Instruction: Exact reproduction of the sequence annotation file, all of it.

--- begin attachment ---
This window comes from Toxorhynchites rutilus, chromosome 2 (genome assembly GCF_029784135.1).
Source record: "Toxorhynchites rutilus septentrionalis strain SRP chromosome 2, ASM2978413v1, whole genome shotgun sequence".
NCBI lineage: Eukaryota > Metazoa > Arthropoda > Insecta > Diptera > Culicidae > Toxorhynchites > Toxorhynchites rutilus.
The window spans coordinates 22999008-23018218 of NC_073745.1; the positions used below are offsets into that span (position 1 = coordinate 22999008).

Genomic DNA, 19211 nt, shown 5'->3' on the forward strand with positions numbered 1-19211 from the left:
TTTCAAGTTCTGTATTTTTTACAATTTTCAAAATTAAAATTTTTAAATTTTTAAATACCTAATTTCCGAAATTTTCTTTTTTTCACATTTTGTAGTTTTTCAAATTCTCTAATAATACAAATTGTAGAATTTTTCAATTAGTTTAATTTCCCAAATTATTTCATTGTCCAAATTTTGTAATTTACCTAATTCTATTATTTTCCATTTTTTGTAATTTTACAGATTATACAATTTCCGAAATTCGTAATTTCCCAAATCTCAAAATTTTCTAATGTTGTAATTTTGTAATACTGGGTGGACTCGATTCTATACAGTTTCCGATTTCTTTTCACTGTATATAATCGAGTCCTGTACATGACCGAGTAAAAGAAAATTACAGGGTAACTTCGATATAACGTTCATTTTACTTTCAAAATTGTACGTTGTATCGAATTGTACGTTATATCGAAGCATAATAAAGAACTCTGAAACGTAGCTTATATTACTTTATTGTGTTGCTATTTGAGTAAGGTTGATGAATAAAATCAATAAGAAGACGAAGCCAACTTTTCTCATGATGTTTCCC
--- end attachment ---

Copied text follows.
This window comes from Toxorhynchites rutilus, chromosome 2 (genome assembly GCF_029784135.1).
Source record: "Toxorhynchites rutilus septentrionalis strain SRP chromosome 2, ASM2978413v1, whole genome shotgun sequence".
NCBI lineage: Eukaryota > Metazoa > Arthropoda > Insecta > Diptera > Culicidae > Toxorhynchites > Toxorhynchites rutilus.
The window spans coordinates 22999008-23018218 of NC_073745.1; the positions used below are offsets into that span (position 1 = coordinate 22999008).

Genomic DNA, 19211 nt, shown 5'->3' on the forward strand with positions numbered 1-19211 from the left:
TTTCAAGTTCTGTATTTTTTACAATTTTCAAAATTAAAATTTTTAAATTTTTAAATACCTAATTTCCGAAATTTTCTTTTTTTCACATTTTGTAGTTTTTCAAATTCTCTAATAATACAAATTGTAGAATTTTTCAATTAGTTTAATTTCCCAAATTATTTCATTGTCCAAATTTTGTAATTTACCTAATTCTATTATTTTCCATTTTTTGTAATTTTACAGATTATACAATTTCCGAAATTCGTAATTTCCCAAATCTCAAAATTTTCTAATGTTGTAATTTTGTAATACTGGGTGGACTCGATTCTATACAGTTTCCGATTTCTTTTCACTGTATATAATCGAGTCCTGTACATGACCGAGTAAAAGAAAATTACAGGGTAACTTCGATATAACGTTCATTTTACTTTCAAAATTGTACGTTGTATCGAATTGTACGTTATATCGAAGCATAATAAAGAACTCTGAAACGTAGCTTATATTACTTTATTGTGTTGCTATTTGAGTAAGGTTGATGAATAAAATCAATAAGAAGACGAAGCCAACTTTTCTCATGATGTTTCCC